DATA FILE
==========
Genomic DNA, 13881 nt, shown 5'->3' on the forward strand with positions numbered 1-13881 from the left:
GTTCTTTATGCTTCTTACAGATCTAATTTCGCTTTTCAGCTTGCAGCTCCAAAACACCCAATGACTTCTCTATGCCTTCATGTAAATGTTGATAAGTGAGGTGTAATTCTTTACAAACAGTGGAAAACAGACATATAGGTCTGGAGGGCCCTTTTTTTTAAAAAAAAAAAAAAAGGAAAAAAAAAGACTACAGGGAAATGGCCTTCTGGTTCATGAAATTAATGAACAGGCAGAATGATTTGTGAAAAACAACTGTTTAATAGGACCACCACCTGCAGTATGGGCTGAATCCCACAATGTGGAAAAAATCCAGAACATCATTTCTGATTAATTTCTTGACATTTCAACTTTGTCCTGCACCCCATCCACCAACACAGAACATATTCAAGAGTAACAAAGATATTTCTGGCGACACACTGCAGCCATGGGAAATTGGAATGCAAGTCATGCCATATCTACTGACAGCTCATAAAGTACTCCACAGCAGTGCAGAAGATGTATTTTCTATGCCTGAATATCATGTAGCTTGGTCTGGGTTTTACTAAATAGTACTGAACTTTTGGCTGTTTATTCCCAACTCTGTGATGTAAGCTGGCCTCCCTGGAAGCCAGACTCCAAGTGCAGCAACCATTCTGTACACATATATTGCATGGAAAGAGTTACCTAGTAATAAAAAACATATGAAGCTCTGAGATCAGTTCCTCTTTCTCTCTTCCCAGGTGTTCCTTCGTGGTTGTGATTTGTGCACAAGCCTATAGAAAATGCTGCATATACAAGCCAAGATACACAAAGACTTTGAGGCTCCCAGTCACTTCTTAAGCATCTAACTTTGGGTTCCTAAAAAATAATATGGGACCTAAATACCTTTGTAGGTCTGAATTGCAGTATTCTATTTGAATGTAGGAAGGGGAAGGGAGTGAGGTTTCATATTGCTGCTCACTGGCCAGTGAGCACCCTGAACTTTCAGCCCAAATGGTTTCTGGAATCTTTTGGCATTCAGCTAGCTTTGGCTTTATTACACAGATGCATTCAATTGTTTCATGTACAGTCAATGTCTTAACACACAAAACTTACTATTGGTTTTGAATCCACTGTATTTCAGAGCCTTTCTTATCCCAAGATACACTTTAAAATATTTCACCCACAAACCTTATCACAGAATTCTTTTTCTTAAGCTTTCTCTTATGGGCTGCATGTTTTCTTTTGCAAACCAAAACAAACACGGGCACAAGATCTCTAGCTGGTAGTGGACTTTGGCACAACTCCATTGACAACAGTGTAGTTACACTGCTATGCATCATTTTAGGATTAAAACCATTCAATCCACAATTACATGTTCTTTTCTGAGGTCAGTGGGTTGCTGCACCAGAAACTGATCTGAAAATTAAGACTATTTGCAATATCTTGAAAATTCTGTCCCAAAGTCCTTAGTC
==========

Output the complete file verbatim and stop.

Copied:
Genomic DNA, 13881 nt, shown 5'->3' on the forward strand with positions numbered 1-13881 from the left:
GTTCTTTATGCTTCTTACAGATCTAATTTCGCTTTTCAGCTTGCAGCTCCAAAACACCCAATGACTTCTCTATGCCTTCATGTAAATGTTGATAAGTGAGGTGTAATTCTTTACAAACAGTGGAAAACAGACATATAGGTCTGGAGGGCCCTTTTTTTTAAAAAAAAAAAAAAAGGAAAAAAAAAGACTACAGGGAAATGGCCTTCTGGTTCATGAAATTAATGAACAGGCAGAATGATTTGTGAAAAACAACTGTTTAATAGGACCACCACCTGCAGTATGGGCTGAATCCCACAATGTGGAAAAAATCCAGAACATCATTTCTGATTAATTTCTTGACATTTCAACTTTGTCCTGCACCCCATCCACCAACACAGAACATATTCAAGAGTAACAAAGATATTTCTGGCGACACACTGCAGCCATGGGAAATTGGAATGCAAGTCATGCCATATCTACTGACAGCTCATAAAGTACTCCACAGCAGTGCAGAAGATGTATTTTCTATGCCTGAATATCATGTAGCTTGGTCTGGGTTTTACTAAATAGTACTGAACTTTTGGCTGTTTATTCCCAACTCTGTGATGTAAGCTGGCCTCCCTGGAAGCCAGACTCCAAGTGCAGCAACCATTCTGTACACATATATTGCATGGAAAGAGTTACCTAGTAATAAAAAACATATGAAGCTCTGAGATCAGTTCCTCTTTCTCTCTTCCCAGGTGTTCCTTCGTGGTTGTGATTTGTGCACAAGCCTATAGAAAATGCTGCATATACAAGCCAAGATACACAAAGACTTTGAGGCTCCCAGTCACTTCTTAAGCATCTAACTTTGGGTTCCTAAAAAATAATATGGGACCTAAATACCTTTGTAGGTCTGAATTGCAGTATTCTATTTGAATGTAGGAAGGGGAAGGGAGTGAGGTTTCATATTGCTGCTCACTGGCCAGTGAGCACCCTGAACTTTCAGCCCAAATGGTTTCTGGAATCTTTTGGCATTCAGCTAGCTTTGGCTTTATTACACAGATGCATTCAATTGTTTCATGTACAGTCAATGTCTTAACACACAAAACTTACTATTGGTTTTGAATCCACTGTATTTCAGAGCCTTTCTTATCCCAAGATACACTTTAAAATATTTCACCCACAAACCTTATCACAGAATTCTTTTTCTTAAGCTTTCTCTTATGGGCTGCATGTTTTCTTTTGCAAACCAAAACAAACACGGGCACAAGATCTCTAGCTGGTAGTGGACTTTGGCACAACTCCATTGACAACAGTGTAGTTACACTGCTATGCATCATTTTAGGATTAAAACCATTCAATCCACAATTACATGTTCTTTTCTGAGGTCAGTGGGTTGCTGCACCAGAAACTGATCTGAAAATTAAGACTATTTGCAATATCTTGAAAATTCTGTCCCAAAGTCCTTAGTC